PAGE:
Venezuela is also an example of a country that rejected its earlier neoliberal government and opted for its own version of socialism, under the rubric of the Bolivarian revolution or the 21st Century Socialism. To bring a level of equity in an economically unequal society,  Venezuelan president Hugo Chavez initiated several state projects. Some of those, called Misiones (“Missions”), focused on issues of Health, Affordable Housing, Education, Public Distribution Outlets etc. The more well known missions, like the Barrio Adentro, the healthcare mission, involved the establishment of free-of-charge neighborhood clinics (like Mohalla Clinics), often manned by Cuban doctors, while Mission Robinson, the educational mission, sought to improve the literacy rates, and La Gran Misión Vivienda sought to build millions of affordable homes.

The Venezuelan social missions, more than two dozen of them, have their own criticisms – but this is not a place to wade into those. What is important to note is that the provision of state services to those who need them is not a new idea at all and is a feature of various forms of governments.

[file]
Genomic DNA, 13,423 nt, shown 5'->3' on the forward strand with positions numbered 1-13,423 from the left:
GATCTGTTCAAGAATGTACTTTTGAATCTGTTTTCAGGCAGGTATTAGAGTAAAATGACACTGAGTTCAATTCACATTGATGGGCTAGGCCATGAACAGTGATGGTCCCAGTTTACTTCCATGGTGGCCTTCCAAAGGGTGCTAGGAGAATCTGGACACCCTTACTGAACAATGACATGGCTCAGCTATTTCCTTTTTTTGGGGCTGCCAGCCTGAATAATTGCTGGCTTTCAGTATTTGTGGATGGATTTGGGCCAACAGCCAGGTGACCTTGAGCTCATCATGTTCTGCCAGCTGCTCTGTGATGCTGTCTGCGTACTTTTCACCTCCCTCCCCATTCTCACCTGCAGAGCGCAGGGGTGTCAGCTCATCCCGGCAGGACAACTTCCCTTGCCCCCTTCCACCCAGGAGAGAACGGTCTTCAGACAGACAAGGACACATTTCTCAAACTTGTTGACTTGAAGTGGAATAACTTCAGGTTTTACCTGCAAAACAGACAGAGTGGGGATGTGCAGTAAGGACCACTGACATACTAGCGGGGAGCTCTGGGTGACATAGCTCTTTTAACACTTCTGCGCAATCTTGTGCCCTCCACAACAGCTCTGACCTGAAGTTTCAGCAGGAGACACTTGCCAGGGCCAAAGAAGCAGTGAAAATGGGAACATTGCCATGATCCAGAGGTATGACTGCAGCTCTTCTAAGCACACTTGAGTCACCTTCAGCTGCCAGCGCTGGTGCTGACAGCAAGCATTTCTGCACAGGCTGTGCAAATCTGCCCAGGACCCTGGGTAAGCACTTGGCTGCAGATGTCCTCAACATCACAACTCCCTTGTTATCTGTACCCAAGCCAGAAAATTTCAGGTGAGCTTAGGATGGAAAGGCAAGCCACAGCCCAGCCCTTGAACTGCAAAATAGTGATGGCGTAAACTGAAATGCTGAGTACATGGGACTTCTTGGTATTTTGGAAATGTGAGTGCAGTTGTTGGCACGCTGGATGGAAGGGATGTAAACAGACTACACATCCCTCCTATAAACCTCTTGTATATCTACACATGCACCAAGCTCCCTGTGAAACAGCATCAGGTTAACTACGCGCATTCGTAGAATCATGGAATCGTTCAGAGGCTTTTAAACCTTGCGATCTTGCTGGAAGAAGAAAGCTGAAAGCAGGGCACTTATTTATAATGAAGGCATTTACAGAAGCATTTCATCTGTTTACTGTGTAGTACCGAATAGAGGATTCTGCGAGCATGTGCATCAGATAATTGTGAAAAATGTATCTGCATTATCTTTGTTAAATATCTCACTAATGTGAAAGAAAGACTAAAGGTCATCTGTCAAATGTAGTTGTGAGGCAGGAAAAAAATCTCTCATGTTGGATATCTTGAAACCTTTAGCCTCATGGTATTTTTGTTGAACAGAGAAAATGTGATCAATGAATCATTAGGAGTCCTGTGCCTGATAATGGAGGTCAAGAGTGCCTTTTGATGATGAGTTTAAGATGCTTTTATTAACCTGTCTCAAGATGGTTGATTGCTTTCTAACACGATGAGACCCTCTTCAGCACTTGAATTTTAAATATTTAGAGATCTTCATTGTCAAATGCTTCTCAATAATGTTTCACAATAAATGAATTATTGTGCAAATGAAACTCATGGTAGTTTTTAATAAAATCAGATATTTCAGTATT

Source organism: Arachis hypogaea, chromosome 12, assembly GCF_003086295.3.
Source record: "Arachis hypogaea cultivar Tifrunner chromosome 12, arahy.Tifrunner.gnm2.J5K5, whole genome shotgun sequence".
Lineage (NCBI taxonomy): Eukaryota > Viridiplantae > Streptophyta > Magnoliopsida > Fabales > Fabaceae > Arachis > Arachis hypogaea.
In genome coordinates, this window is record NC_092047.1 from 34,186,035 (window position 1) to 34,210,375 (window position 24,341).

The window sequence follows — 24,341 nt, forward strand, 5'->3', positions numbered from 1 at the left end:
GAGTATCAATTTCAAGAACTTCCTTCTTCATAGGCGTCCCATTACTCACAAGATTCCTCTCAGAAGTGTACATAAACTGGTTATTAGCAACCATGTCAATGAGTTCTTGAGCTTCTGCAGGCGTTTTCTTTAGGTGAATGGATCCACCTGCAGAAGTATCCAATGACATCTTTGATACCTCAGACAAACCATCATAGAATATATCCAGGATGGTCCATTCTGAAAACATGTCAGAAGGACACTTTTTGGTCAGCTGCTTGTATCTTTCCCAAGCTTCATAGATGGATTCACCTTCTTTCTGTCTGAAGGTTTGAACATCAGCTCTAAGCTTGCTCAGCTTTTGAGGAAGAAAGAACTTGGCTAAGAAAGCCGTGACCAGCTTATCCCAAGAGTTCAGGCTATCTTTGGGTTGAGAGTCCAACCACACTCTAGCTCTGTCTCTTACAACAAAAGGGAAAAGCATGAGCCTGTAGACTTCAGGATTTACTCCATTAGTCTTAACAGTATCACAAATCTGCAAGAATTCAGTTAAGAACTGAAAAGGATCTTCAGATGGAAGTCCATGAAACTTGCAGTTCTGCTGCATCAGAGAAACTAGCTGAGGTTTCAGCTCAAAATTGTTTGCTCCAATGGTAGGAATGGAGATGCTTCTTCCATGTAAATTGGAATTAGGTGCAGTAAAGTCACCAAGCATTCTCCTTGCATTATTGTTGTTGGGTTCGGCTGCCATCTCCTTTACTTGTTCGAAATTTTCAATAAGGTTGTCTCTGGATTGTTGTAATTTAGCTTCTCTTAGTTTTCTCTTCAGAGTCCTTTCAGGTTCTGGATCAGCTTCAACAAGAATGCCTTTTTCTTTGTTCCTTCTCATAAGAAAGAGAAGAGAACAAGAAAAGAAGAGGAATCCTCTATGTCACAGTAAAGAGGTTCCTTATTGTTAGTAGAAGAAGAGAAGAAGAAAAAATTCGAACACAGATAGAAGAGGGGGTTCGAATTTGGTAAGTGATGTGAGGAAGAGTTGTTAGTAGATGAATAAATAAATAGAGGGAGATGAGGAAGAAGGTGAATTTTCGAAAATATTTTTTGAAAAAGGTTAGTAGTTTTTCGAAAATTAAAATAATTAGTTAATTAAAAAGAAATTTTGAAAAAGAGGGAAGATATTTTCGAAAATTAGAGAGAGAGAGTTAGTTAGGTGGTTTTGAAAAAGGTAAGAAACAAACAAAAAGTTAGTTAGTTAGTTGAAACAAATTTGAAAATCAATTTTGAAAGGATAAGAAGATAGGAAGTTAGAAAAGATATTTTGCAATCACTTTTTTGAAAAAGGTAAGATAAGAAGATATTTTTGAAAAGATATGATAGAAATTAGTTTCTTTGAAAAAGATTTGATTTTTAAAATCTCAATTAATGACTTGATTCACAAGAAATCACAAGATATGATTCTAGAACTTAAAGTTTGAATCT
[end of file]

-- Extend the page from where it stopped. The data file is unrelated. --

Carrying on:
What also needs to be mentioned here is that the Missions of the Venezuelan government were part of a broader conception and program to uplift and empower people. Crucial to this program was the idea of building local power through the formations of comunas (communes), local community groups which would control local government and forge ties horizontally and vertically across the nation, to form a structure of people’s government and representation.

Such a coherent project of building of people’s power through institutions does not appear to be the prime concerns of the AAP. Their promises for their next stint are a building upon the “governance model” they claim is their modus operandi.

However, the 2020 manifesto of the AAP does mention the taking up of the “Delhi Swaraj Bill,” under which the “Delhi Government had approved the formation of 2,972 Mohalla Sabhas in 70 Assembly constituencies across the city in June 2016 as the first step in devolution of power to the people and making them direct participants in solving day-to-day issues affecting their quality of life.” Thus, it seems that AAP has some conception of moving beyond a model of a top-down, city-state socialism to one which envisages a bottoms-up governance effort.

This so-called and self-acknowledged governance model of AAP has been criticised for long now, mostly as being post-ideological and populist. Such criticisms are on lines of world-wide cynicism with several such political formations and efforts. The  socialism of Chavez has often been characterized as “left-wing populism,” a term that gained recognition primarily through the work of UK-based political scientists, Chantal Mouffe and the late Ernest Laclau.